August 9, 2012
Traffic in Los Angeles, Calif.
(Credit: Puck90 via Flickr Creative Commons)
In California’s Los Angeles Basin, levels of some vehicle-related air pollutants have decreased by about 98 percent since the 1960s, even as area residents now burn three times as much gasoline and diesel fuel. Between 2002 and 2010 alone, the concentration of air pollutants called volatile organic compounds (VOCs) dropped by half, according to a new study by NOAA scientists and colleagues, published in the Journal of Geophysical Research yesterday.
“The reason is simple: Cars are getting cleaner,” said Carsten Warneke, Ph.D., a NOAA-funded scientist with the Cooperative Institute for Research in Environmental Sciences (CIRES) at the University of Colorado Boulder.
VOCs, primarily emitted from the tailpipes of vehicles, are a key ingredient in the formation of ground-level ozone which, at high levels, can harm people’s lungs and damage crops and other plants.
The magnitude of the drop in VOC levels was surprising, even to researchers who expected some kind of decrease resulting from California’s longtime efforts to control vehicle pollution.
“Even on the most polluted day during a research mission in 2010, we measured half the VOCs we had seen just eight years earlier,” Warneke said. “The difference was amazing.”
Although gasoline consumption in Los Angeles has nearly tripled since 1960, levels of vehicle-related pollutants called volatile organic compounds (VOCs) have plummeted.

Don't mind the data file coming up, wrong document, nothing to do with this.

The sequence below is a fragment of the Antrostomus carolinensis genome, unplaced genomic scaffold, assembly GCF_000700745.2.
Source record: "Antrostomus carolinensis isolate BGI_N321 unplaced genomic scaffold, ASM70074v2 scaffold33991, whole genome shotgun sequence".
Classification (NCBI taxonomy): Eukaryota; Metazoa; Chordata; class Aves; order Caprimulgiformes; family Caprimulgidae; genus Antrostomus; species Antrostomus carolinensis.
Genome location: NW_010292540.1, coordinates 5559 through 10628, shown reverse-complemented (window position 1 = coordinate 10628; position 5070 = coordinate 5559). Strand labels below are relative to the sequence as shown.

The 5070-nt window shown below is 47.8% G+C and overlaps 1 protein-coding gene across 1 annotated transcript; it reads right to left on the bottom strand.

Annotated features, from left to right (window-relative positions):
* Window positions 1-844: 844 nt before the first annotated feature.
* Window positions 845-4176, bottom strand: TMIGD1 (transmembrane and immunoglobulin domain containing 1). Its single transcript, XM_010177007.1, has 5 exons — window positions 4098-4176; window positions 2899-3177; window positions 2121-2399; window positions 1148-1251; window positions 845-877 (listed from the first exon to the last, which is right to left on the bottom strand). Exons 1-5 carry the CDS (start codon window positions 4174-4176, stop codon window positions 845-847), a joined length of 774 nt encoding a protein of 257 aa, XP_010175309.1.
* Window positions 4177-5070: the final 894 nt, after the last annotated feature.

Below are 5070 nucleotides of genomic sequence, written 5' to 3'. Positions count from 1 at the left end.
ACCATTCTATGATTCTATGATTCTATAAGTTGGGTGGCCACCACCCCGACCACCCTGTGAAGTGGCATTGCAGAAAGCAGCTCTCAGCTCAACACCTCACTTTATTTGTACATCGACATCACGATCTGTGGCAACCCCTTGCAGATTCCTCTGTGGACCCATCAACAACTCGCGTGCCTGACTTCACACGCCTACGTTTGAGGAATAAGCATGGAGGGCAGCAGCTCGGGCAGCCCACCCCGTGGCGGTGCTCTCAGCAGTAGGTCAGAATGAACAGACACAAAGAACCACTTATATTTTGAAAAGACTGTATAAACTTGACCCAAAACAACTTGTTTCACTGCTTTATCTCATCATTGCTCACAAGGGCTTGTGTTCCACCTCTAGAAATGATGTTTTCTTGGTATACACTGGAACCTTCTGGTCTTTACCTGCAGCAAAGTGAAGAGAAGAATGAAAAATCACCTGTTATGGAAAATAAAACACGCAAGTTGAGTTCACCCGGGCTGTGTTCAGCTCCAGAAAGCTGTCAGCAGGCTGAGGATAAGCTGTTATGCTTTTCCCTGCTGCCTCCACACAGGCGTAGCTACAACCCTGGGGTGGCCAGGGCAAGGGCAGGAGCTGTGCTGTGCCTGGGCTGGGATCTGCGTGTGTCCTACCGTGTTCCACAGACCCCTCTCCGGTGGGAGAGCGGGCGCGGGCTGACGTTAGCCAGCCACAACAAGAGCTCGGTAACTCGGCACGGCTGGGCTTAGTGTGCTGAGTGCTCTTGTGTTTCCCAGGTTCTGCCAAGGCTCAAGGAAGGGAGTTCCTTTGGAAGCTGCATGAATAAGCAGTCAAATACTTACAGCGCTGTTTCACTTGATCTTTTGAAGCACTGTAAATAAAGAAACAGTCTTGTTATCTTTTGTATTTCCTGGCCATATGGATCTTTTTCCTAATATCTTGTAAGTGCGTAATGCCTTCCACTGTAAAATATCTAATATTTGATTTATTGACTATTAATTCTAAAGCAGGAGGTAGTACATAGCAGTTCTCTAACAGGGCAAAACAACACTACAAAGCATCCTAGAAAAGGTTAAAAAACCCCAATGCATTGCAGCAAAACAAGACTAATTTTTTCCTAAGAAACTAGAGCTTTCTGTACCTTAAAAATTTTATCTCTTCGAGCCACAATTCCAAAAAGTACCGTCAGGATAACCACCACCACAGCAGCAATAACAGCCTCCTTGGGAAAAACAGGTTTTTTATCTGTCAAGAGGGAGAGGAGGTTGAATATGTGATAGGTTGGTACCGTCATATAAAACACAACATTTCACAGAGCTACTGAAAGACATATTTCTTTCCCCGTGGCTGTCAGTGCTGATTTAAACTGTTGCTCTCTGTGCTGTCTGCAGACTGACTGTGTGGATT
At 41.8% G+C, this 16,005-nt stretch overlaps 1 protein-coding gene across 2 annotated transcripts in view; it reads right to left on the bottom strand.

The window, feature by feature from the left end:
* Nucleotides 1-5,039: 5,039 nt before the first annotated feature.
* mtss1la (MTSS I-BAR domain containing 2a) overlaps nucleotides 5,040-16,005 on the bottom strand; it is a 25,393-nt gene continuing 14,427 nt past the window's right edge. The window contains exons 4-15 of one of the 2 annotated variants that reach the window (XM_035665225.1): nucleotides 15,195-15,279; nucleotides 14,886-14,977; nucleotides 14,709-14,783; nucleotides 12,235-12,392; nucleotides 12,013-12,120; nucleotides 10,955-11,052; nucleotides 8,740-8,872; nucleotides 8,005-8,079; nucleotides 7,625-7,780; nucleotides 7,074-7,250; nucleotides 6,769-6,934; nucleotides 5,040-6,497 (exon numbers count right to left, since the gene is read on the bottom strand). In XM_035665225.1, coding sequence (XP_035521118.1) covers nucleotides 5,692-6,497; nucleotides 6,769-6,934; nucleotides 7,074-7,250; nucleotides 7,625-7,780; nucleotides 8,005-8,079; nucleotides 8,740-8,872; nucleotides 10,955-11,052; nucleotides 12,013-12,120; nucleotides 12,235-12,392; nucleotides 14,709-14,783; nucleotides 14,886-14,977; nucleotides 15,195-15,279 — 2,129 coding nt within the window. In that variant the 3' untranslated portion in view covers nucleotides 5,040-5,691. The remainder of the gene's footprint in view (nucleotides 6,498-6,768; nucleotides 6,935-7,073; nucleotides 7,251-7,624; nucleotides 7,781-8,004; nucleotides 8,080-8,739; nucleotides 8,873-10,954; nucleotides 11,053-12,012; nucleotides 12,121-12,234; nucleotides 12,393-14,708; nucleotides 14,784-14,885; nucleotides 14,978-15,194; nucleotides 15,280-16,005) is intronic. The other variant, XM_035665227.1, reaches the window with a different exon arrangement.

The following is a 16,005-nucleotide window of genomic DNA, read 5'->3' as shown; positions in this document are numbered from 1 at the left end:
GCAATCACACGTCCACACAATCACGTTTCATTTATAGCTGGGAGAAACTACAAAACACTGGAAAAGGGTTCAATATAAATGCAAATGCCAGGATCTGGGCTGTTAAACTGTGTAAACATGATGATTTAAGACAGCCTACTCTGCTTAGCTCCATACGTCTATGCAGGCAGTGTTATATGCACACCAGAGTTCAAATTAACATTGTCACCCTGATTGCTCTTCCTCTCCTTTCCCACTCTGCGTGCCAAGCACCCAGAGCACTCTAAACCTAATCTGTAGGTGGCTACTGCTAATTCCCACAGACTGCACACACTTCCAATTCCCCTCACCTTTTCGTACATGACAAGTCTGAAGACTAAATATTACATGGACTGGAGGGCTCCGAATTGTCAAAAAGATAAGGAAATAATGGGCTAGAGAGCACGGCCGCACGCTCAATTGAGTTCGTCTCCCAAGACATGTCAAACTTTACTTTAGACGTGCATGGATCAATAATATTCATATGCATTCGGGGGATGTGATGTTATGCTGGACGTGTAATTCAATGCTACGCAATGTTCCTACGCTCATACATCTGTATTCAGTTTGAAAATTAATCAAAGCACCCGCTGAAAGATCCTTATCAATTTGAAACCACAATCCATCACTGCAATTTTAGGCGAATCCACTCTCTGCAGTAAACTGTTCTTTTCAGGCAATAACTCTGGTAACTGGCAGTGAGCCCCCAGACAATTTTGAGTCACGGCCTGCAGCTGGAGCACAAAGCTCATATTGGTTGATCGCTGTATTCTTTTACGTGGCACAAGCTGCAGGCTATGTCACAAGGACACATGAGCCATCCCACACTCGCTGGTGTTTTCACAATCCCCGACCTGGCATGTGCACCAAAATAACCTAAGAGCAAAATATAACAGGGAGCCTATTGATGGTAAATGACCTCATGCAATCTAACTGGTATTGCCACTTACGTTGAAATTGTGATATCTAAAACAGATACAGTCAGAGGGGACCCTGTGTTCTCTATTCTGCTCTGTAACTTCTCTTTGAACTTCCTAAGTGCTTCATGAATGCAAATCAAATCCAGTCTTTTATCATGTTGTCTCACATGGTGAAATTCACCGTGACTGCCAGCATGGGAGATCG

High resolution (Credit: NOAA)
The 98 percent drop in VOCs in the last 50 years does not mean that ozone levels have dropped that steeply; the air chemistry that leads from VOCs to ozone is more complex than that. Ozone pollution in the Los Angeles Basin has decreased since the 1960s, but levels still don’t meet ozone standards set by the Environmental Protection Agency.
Requirements for catalytic converters, use of reformulated fuels less prone to evaporate, and improved engine efficiency of new vehicles have all likely contributed to overall declines in vehicle-related pollution, including VOCs.
The improvement in this one measure of air quality in Los Angeles may not surprise many longtime residents, Warneke said. People who lived in the city in the 1960s often couldn’t see nearby mountains through the smog; today, they often can.
For the new study, Warneke and his colleagues evaluated Los Angeles air quality measurements from three sources: NOAA-led research campaigns in 2002 and 2010, which involved extensive aircraft sampling of the atmosphere; datasets from other intensive field campaigns reaching back five decades; and air quality measurements from the California Air Resources Board monitoring sites, which reach back two to three decades.
Overall, VOCs dropped by an average of 7.5 percent per year. “This is essentially the kind of change we would expect, and it is very good to find that it is actually taking place,” Warneke said.
A few specific VOCs, such as propane and ethane, did not drop as quickly. Those chemicals come from sources other than vehicles, such as the use and production of natural gas. Another recent study led by CIRES and NOAA researchers and published online August 4 in Geophysical Research Letters has shown that one VOC, ethanol, is increasing in the atmosphere, consistent with its increasing use in transportation fuels.
Warneke said that he would expect the decrease in emissions of VOCs by cars to continue in Los Angeles, given that engine efficiency continues to improve and older, more polluting vehicles drop out of the fleet of all vehicles on the road.
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